How to Become a Drama Teacher in Ireland
If you have a passion for performing arts and the theatre, or maybe you’ve attended drama classes since you can remember, you might already be considering a diploma in Drama Education. So what does it mean to be a drama teacher? And how you can embrace your passion and turn it into a career?
Why teach drama in primary school?
As well as acting as a creative outlet for both teachers and learners, teaching drama in primary school, and secondary school, has been known to have many advantages. Common benefits associated with participating in drama from a young age include:
- Improved confidence and self-esteem
- Better concentration
- Strong language and communication skills
- Improved numeracy and literacy teaching from other subjects
- Teamwork skills
- A better understanding of the surrounding world
- Advanced emotional intelligence
- Strong friendships
What does being a drama teacher involve?
Through a combination of practical, skills-based activities and theoretical teaching, drama focuses on exploring important social, emotional and intellectual themes with students. Drama teachers can expect to use lots of practical techniques in their teaching through play readings, demonstrations, role-play, performances and interactive discussions. They generally act as a facilitator during classes and aim to encourage self-expression through a range of activities and assignments. They may be required to produce or write plays, assist with recordings and use a range of audio-visual aids to encourage pupils to develop their skills.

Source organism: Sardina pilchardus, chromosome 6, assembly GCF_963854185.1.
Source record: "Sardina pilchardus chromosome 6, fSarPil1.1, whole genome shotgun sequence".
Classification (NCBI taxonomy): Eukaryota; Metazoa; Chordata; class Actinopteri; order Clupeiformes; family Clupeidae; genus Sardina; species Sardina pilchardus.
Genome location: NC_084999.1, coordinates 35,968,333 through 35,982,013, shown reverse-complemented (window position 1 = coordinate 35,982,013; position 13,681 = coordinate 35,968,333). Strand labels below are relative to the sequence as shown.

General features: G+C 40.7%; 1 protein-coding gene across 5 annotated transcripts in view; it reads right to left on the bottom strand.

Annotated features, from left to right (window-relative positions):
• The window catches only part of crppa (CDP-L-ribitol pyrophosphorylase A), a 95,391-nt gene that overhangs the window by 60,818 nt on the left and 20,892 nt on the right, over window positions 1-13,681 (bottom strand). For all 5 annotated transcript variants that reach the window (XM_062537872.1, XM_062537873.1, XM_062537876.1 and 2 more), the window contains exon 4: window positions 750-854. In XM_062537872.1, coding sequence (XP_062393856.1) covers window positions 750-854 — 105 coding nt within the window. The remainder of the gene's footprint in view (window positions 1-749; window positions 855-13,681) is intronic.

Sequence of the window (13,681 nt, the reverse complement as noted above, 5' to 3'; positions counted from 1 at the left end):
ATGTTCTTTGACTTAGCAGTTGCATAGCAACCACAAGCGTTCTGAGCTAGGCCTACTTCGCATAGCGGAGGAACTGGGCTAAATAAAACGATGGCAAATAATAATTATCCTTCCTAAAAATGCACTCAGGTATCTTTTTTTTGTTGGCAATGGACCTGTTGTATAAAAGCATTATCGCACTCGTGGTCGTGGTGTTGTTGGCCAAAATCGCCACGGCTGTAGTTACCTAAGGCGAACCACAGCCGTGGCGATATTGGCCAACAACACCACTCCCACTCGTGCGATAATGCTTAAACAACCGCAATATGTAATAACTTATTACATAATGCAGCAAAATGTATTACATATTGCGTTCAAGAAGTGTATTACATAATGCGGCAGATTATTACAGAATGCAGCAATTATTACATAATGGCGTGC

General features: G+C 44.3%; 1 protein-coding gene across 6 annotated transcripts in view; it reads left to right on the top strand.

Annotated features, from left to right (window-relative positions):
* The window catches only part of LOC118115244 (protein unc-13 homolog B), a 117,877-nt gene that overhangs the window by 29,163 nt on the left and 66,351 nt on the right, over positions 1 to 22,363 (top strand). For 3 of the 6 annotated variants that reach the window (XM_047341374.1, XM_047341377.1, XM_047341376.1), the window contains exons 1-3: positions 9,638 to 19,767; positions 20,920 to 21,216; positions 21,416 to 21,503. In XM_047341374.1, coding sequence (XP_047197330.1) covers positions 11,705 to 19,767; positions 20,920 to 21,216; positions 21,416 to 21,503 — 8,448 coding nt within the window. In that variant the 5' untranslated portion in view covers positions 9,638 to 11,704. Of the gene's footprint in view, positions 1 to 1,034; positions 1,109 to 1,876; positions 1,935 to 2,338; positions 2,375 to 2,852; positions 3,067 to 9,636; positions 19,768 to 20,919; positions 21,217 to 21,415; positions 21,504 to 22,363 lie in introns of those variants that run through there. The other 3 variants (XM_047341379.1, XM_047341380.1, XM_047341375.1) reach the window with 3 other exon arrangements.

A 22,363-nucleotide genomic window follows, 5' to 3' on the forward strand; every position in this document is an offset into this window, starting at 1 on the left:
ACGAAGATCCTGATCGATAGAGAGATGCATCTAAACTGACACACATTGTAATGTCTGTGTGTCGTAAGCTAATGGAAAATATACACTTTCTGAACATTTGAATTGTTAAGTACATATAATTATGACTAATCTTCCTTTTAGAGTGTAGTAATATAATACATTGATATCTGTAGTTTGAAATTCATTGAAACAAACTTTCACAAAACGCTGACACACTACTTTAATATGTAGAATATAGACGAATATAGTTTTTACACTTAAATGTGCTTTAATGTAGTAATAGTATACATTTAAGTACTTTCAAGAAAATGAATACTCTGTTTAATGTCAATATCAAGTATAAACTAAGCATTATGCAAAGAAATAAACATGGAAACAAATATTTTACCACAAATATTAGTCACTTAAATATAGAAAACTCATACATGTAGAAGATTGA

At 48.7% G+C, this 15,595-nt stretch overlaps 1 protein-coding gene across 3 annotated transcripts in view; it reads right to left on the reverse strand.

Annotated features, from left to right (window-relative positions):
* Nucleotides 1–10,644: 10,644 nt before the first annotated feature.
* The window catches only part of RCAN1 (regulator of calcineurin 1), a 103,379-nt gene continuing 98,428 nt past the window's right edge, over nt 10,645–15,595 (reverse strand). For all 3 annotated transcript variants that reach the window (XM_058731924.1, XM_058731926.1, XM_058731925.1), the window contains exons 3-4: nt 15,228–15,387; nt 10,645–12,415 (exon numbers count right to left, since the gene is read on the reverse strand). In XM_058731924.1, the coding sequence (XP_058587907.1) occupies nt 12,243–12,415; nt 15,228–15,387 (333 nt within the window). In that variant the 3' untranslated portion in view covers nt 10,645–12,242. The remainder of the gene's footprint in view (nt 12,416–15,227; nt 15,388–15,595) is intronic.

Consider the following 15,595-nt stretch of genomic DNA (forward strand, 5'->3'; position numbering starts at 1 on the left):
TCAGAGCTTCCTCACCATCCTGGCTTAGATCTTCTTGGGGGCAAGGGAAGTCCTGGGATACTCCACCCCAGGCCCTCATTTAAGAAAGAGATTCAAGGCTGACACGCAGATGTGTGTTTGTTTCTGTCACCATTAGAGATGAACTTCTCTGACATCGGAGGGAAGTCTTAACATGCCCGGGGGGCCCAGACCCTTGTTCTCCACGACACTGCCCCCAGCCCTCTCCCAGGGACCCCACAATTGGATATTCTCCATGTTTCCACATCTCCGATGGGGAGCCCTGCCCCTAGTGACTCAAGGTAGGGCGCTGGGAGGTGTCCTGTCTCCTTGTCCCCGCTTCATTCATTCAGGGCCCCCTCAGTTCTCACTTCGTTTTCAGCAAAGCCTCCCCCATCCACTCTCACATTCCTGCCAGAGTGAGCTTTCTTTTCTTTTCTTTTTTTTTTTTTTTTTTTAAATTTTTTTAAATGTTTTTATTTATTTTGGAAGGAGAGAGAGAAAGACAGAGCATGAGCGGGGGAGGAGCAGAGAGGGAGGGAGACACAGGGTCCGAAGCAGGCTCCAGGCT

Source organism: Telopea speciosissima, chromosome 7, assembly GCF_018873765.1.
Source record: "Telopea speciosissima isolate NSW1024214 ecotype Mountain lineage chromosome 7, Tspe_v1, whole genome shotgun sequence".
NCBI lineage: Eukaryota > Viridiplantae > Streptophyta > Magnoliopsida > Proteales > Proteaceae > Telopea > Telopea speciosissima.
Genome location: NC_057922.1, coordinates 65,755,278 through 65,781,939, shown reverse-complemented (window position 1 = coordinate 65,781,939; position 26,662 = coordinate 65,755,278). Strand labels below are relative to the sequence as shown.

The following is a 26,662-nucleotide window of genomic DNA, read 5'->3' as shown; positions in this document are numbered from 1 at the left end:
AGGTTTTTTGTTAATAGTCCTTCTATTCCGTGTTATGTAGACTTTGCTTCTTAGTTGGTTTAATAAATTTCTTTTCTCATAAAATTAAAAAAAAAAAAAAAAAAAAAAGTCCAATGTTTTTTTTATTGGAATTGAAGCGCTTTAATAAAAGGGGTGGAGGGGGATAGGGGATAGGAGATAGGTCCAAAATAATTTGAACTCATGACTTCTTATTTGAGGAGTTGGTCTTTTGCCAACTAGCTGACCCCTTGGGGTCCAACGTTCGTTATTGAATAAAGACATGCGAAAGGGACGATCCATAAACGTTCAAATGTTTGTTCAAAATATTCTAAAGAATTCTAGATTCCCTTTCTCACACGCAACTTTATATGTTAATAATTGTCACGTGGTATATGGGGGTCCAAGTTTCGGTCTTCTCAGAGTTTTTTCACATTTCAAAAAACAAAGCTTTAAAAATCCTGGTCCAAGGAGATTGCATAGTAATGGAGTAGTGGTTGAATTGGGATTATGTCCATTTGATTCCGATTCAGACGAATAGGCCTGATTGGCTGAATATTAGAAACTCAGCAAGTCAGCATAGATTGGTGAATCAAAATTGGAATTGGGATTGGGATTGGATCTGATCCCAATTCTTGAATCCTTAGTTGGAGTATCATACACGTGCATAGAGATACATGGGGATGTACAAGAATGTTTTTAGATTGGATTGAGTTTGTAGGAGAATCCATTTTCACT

What is good about being a drama teacher?
Teaching drama involves lots of time spent directly with students which allow teachers to build close bonds with students. It can act as a creative outlet for those on both the teaching and learning sides. Although it’s not uncommon that drama is treated as an elective or secondary subject, this means that the majority of students enrolled participate out of interest making for a pleasant teaching experience.
How can I become a drama teacher in Ireland?
The Leinster School of Music and Drama (LSMD), based a Griffith College, offers a series of part-time postgraduate courses that bridge the gap for those looking to transition from drama student to teacher. Our courses, such as the Higher Diploma in Arts in Drama Education, are suitable for those who wish to teach drama either in schools, as after-school clubs, or as a private offering in an independent theatre school. Our graduates have gone on to work in primary and secondary schools and performing arts around the country. Many have set up their own private classes, drama schools and performing arts schools.
Can you teach drama without a degree?
In order to be eligible for one of our Drama Education programmes, you are required to have either a primary degree in a related field or a degree in an unrelated area and a Grade 10 in Speech and Drama from the LSMD (or an approved substitute). Candidates who do not have a degree, but have significant prior experience in drama education or performance may be considered based on this. Such cases are reviewed on a case-by-case basis and candidates will be required to submit various pieces of supporting documentation to be reviewed by the College’s academic and professional council. They may also be required to present for an interview and/or audition.